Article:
Sept. 15, 1963

The four girls killed in the bombing (clockwise from top left) Addie Mae Collins, 14; Cynthia Wesley, 14; Carole Robertson, 14; and Carol Denise McNair, 11. Credit: Wikipedia

Members of the Ku Klux Klan planted a bomb inside the 16th Street Baptist Church in Birmingham, Alabama, that killed four young girls, Denise McNair, 11, and Addie Mae Collins, Cynthia Wesley and Carole Robertson, all 14. Collins’ younger sister, Sarah, was blinded by the blast, which also injured 22 others. 

That same day, police shot and killed 16-year-old Johnny Robinson after a group of kids reportedly threw rocks. Virgil Ware, 13, was shot to death while riding on the handlebars of his brother’s bicycle. (The teens who killed him got no jail time.) 

The Rev. Martin Luther King Jr. sent a telegram to President Lyndon B. Johnson, “Dear Mr. President, I shudder to think what our nation has become when Sunday school children … are killed in church by racist bombs.” 

Days later, he told a crowd of 8,000 at the girls’ funeral service, “The innocent blood of these little girls may well serve as the redemptive force that will bring new light to the city.”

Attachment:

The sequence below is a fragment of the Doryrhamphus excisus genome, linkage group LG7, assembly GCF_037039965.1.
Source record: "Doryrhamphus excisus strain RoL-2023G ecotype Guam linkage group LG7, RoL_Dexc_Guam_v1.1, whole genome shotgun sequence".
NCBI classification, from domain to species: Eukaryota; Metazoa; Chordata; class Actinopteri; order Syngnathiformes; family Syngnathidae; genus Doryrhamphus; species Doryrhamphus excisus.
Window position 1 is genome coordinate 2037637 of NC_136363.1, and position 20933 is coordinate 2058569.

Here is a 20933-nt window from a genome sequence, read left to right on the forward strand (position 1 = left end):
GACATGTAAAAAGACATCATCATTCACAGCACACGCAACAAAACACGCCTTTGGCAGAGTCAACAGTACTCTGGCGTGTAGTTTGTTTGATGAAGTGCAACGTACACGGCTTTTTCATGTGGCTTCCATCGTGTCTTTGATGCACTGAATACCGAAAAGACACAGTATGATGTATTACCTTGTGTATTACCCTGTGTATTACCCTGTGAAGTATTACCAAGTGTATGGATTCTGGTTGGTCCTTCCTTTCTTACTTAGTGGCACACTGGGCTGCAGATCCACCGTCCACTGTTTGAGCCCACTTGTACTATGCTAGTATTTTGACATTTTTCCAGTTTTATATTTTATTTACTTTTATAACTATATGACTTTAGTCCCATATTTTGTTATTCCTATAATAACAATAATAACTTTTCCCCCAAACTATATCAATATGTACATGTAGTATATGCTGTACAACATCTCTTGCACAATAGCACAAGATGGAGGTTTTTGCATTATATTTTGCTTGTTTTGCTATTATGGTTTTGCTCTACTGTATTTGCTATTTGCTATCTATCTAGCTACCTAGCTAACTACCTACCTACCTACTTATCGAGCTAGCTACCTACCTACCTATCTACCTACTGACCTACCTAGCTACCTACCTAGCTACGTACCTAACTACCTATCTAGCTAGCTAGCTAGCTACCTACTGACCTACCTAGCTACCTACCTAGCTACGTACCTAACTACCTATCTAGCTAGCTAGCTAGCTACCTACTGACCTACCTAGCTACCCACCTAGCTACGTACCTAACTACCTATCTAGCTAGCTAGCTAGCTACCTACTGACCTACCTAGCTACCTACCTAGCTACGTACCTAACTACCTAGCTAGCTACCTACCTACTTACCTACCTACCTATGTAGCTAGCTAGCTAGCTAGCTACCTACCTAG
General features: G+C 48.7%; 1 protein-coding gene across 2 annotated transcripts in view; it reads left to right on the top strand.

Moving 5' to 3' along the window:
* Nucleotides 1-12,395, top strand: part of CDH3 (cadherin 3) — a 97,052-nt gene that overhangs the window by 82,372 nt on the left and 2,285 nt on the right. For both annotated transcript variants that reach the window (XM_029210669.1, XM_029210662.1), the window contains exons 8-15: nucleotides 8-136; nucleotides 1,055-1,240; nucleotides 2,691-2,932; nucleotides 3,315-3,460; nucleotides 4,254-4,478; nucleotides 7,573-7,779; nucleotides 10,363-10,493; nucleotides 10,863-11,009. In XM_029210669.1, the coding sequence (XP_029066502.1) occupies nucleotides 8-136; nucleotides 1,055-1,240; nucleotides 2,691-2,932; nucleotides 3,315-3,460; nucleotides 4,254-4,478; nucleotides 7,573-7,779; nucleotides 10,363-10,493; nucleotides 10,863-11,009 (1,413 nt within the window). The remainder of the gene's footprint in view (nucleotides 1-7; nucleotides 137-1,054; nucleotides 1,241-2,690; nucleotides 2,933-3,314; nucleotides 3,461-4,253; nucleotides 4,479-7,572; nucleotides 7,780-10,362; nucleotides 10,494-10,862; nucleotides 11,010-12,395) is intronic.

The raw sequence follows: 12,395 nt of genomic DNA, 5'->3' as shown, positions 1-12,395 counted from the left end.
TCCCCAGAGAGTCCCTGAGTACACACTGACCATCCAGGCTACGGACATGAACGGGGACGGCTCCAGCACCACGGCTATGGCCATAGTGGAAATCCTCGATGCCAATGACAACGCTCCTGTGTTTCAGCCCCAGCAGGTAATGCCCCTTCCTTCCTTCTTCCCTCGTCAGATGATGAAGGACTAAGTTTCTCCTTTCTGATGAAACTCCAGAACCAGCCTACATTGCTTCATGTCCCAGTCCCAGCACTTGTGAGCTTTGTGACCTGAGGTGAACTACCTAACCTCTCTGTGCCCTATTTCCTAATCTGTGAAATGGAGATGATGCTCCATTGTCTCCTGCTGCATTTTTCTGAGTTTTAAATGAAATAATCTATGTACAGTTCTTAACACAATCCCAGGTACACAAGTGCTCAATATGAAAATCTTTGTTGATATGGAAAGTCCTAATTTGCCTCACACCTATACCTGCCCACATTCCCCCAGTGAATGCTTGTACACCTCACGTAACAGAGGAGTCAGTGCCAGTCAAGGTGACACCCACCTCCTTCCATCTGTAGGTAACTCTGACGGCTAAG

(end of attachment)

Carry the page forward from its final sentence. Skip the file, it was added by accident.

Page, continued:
The bombing became a turning point in generating broader sympathy for the civil rights movement. On the same day of the bombing, James Bevel and Diane Nash began the Alabama Project, which later grew into the Selma Voting Rights Movement.

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The stories of investigative reporter Jerry Mitchell have helped put four Klansmen and a serial killer behind bars. His stories have also helped free two people from death row, exposed injustices and corruption, prompting investigations and reforms as well as the firings of boards and officials. He is a Pulitzer Prize finalist, a longtime member of Investigative Reporters & Editors, and a winner of more than 30 other national awards, including a $500,000 MacArthur “genius” grant. After working for three decades for the statewide Clarion-Ledger, Mitchell left in 2019 and founded the Mississippi Center for Investigative Reporting.